Well, it should come as no surprise that the petroleum industry lobby is very rich and powerful. Clearly negative reporting is unwelcome, especially when accompanied by talk of developing electric vehicles as a panacea.  I am aware of several attempts by the environmental lobby to deflect attention by pointing the finger at wood burning stoves as the real culprit. The popularity of stoves is no longer a rural ideal and increasing numbers are being installed in town and city centre homes.  Moreover, I have come across reports suggesting that air quality problem are exacerbated by wood burning and suggesting they be banned.  Perversely, most city centres are within Smoke Control Areas within which burning wood is illegal unless used on a DEFRA Exempted appliance.  Yet one report I read suggested the culprits were customers burning wood on simple open fires.  If this is the case, what are Local Authority Environmental Health Officers up to?  The solution is simple – prosecute those responsible.

In reality, the numbers do not stack up. The quantity of cars, vans and HGV’s on the road far outweigh the population sector using a stove for supplementary heating. However, I am aware that Government Consultants have been asking pertinent questions about stove usage, distribution and density.  Let us hope common sense will prevail.

On the subject of The Clean Air Act and its various amendments over the intervening years, I have recently come across Why your woodburning stove is not harmful to the environment 2various references suggesting that the Act no longer applies in the UK and has been removed from the Statute Book.  This is categorically not the case.  Smoke Control Areas remain operational in areas where Local Authorities declared them appropriate – although it appears some Councils claim they are not aware of which areas were designated within their jurisdiction, or lost the files!.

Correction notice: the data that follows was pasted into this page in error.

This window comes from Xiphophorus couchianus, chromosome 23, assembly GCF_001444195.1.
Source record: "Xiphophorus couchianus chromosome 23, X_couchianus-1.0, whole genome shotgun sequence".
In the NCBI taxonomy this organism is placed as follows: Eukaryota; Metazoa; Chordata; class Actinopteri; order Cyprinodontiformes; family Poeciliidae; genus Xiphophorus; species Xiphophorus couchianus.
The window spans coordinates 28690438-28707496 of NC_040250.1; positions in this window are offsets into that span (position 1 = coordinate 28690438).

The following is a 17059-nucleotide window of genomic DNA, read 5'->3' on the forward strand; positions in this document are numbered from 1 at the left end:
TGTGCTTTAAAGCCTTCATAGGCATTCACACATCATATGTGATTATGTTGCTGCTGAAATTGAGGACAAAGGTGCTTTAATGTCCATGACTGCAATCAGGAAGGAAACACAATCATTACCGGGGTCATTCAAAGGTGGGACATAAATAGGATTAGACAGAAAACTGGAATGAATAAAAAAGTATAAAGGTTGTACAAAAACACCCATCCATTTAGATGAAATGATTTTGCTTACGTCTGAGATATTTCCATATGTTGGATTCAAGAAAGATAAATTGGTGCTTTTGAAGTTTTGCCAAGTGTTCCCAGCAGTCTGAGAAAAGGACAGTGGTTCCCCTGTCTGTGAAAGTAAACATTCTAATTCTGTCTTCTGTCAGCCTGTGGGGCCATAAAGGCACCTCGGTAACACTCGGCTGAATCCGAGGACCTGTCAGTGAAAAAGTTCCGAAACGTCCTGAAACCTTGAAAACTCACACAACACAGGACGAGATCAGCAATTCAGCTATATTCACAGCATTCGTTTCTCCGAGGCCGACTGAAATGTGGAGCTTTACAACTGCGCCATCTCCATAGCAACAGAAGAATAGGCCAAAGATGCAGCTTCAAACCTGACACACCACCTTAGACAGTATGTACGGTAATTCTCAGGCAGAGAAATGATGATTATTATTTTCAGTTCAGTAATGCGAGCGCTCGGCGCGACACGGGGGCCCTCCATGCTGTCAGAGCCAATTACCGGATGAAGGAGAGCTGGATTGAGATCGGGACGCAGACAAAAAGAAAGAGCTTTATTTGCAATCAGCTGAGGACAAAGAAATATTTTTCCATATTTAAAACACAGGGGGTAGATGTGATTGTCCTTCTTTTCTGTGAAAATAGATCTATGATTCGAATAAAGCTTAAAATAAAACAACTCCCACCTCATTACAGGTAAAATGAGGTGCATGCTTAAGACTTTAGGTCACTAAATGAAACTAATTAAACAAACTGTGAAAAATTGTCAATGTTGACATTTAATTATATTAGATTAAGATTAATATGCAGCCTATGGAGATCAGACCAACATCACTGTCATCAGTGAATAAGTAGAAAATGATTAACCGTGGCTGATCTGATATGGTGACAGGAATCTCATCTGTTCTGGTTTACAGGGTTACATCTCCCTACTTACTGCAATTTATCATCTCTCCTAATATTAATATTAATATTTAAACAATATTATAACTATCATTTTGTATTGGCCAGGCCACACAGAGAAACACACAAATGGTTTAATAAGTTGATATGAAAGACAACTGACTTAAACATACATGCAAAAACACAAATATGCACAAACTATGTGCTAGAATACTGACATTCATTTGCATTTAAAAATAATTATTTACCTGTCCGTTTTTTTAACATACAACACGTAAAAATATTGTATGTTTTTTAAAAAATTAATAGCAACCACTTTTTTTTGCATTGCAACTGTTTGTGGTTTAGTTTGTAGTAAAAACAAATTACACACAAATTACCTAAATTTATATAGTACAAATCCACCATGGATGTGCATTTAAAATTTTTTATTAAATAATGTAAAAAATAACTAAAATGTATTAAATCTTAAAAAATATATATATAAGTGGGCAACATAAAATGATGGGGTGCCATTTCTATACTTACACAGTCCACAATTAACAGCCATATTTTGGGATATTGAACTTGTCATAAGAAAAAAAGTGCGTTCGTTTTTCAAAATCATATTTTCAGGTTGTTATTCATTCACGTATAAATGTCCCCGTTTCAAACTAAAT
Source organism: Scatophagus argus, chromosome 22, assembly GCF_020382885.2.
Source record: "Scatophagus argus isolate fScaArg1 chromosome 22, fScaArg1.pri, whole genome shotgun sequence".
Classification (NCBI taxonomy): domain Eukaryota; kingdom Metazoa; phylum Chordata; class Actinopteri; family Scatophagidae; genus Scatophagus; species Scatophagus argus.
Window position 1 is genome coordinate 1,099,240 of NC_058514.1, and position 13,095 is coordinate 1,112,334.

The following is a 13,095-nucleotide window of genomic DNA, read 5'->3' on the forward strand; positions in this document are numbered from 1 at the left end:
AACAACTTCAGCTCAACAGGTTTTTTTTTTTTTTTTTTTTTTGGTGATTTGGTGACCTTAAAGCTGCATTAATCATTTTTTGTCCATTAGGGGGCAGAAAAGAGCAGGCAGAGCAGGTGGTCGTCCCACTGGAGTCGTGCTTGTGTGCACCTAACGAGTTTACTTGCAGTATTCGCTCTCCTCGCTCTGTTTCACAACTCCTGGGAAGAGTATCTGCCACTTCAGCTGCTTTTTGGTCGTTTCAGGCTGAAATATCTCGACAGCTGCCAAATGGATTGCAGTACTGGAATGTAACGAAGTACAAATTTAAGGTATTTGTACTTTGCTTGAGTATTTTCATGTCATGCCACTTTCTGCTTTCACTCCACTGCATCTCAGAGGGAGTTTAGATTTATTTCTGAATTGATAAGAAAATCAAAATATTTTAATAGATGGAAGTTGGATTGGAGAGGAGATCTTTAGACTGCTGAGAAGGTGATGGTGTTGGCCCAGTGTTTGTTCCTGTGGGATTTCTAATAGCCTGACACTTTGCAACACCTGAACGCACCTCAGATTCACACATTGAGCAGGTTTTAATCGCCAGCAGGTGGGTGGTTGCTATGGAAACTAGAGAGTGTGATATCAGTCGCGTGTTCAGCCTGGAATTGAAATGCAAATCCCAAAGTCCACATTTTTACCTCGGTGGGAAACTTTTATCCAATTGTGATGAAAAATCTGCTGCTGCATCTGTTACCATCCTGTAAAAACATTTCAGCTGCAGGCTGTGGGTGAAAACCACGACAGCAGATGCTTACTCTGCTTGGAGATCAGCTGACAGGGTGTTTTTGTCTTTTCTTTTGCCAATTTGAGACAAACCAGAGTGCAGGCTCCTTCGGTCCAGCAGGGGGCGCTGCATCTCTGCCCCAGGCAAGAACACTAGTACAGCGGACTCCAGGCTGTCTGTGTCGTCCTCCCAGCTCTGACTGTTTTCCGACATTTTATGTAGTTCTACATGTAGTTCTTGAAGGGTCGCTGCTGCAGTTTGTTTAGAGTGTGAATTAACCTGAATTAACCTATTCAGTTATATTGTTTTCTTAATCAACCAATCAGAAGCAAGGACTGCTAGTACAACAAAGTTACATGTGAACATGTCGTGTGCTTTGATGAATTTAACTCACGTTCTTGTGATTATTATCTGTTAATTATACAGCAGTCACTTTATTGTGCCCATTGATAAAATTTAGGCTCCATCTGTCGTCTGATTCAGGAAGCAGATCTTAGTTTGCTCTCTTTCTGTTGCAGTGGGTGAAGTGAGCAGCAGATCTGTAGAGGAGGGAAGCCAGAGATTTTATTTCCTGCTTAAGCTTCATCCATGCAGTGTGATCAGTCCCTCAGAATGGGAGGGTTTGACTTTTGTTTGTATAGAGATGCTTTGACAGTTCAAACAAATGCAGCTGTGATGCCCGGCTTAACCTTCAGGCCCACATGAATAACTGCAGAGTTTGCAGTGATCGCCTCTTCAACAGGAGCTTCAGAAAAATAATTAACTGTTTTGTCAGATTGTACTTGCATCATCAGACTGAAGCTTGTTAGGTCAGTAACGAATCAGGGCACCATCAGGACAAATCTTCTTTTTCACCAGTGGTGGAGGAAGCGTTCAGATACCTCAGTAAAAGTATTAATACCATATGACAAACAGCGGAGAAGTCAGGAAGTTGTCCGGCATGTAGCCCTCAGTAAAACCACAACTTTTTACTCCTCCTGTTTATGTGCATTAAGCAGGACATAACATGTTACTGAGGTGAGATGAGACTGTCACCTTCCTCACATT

DEFRA are currently investigating the whole problem of how to deal with 21st Century air pollution as part of their defence.  I believe we may see the results of their research before too long.  How this will sit alongside the Clean Air Act is unclear as removing an Act of Parliament from the statute book is complex.  Although of course, a new style Clean Air Act demanding higher and more stringent air quality standards could serve to subsume existing legislation.

This is a very complex issue and ‘unintended consequences’ must be avoided at all costs.  Recent history should tell us that knee jerk reactions to solve an immediate problem seldom result in sound decisions.

For example, proposing all city vehicles be electric powered sounds great but – the increased demand for electricity must be met in an efficient and timely manner.  The Times recently reported (11th February) that Transport for London estimate switching to an all-electric vehicle fleet in the capital would demand five times the amount of power needed to run the entire London Underground network.  Further, at the maximum level of uptake they estimate city green cars would demand seven to eight gigawatt hours per year – equivalent to more than two nuclear power stations the size of Hinkley Point.  Extrapolated nationally, it would require the equivalent of 20 new nuclear power stations nationwide.

Jim Lambeth